Douzinas emphasises that Utopia is impossible because it is an ideal and it is necessary because it is an ideal. Debates from Hobbes and Aristotle/Acquinas to Hart and Fuller or Rawls and Dworkin show that the conflict between origins and ends has never ceased to be a contentious one in theories of justice. Liberal theories of rights and of a law to which its subjects consent at its origin have largely replaced natural law and its telos in the modern world. Natural right was written out of law because of its critical potential.

The Universal Declaration is intended as a minimum standard which should find universal acceptance in order to prevent the expected “clash of cultures and civilizations”. One of the consequences of rights being the point of departure for constitutional law is that phenomenon like social rights (which are in fact duties or responsibilities of the states) have been drafted as individual claims in national constitutions despite their non-justiciability (e.g. Directive Principles and Fundamental Rights) Hardly two decades later, the Universal declaration gained the status of an obligatory (albeit non-justiciable) document for all the countries of the world.

Brian Berry has ably demonstrated why Rawls theory of “justice as mutual advantage”, being inadequate to consider the intergenerational question, must be expanded to include the notion of “Justice as Impartiality”. Prof. Amartya Sen acknowledges “the influence of Theory of Justice had extended by the early 1980’s, beyond the realm of political philosophy to that of welfare economics. Rawls’ conception of justice should include the internal justice of the family and the individual, assuring adequate protection of Human Rights, in his wider conception of moral development. The irony of the Rawlsian legacy is that the difference principle and the pragmatic conception of ‘overlapping consensus’ aroused maximum interest in countries where social welfare policies and human rights protection have been the most developed – whereas in developing countries like India this aspect of Rawls’ early work has been virtually ignored.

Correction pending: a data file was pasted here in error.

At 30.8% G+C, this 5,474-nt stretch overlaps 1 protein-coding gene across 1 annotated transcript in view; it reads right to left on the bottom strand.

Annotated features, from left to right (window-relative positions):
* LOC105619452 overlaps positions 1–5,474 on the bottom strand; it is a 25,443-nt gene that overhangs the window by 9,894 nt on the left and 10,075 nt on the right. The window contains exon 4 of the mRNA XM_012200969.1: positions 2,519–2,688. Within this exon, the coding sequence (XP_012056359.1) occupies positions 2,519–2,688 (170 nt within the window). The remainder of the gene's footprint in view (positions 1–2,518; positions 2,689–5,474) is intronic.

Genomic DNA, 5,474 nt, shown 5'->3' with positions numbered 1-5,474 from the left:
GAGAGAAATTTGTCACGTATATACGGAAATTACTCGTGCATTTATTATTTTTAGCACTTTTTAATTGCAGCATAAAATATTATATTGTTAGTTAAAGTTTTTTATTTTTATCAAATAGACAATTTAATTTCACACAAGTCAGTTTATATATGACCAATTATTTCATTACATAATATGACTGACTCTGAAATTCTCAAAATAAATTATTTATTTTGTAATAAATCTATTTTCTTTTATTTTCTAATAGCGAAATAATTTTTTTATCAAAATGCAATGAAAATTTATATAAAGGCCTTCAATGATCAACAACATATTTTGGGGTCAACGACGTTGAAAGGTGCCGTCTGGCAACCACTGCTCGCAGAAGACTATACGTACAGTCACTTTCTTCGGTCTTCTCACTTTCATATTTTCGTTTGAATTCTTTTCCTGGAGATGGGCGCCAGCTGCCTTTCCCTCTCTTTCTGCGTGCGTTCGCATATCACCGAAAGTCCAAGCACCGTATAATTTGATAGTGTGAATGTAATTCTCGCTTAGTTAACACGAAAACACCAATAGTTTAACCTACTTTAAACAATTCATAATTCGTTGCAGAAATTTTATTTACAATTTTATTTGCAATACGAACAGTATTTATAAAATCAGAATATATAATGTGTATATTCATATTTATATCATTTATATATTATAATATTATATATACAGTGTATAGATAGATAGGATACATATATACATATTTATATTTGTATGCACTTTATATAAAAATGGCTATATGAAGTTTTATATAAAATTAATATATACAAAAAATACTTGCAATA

This includes any act of seeking, receiving and imparting information or ideas, regardless of the medium used. In practice, the right to freedom of speech is not absolute and is commonly subject to limitations such as libel, slander, obscenity, sedition (including, for example inciting racial hatred), copyright violation, revelation of information that is classified.

Alas! You do not have freedom even to sing a Happy Birthday song without paying licence fee of 455 U.S.D. to Warner Music, a giant MNC which earns 2 Million U.S.D. in a year towards licence fee for owning the copyright which in fact it does not have. A California Court on 23rd September, 2015 ruled as invalid a copyright claim by Warner music, a giant corporation on “Happy Birthday to you”, charging license fee of approximately 455 U.S.D. for each rendering. U.S. District Judge George H. King of Los Angeles federal court examined the history of the song and its lyrics, traced back to the 1890s and ruled that Warner could not own the copyright it had claimed. Patty and Mildred Hill pencilled an original version with the lyrics “Good morning to you”. But Warner bought the copyright in 1988. No one has ever sought to adjudication of the validity of its copyright. The petitioner Rupa Marya successfully contested and wants to continue the crusade against the giant MNCs for such exploitation.

The right to freedom of expression is recognized as a Bill of Rights under Article 19 of the Universal Declaration of Human Rights and is recognized in international human rights law in the International Covenant on Civil and Political Rights. Article 19 of this states that “[e]veryone shall have the right to hold opinions without interference”, and “everyone shall have the right to freedom of expression; this right shall include freedom to seek, receive and impart information and ideas of all kinds, regardless of frontiers, either orally, in writing or in print, in the form of art, or through any other media of his choice”. Article 19 of Indian Constitution adds that the exercise of these rights carries “special duties and responsibilities” and may “therefore be subject to certain restrictions” when necessary “[f]or respect of the rights or reputation of others : or “[f]or the protection of national security or of public order (ordre public), or of public health or morals”.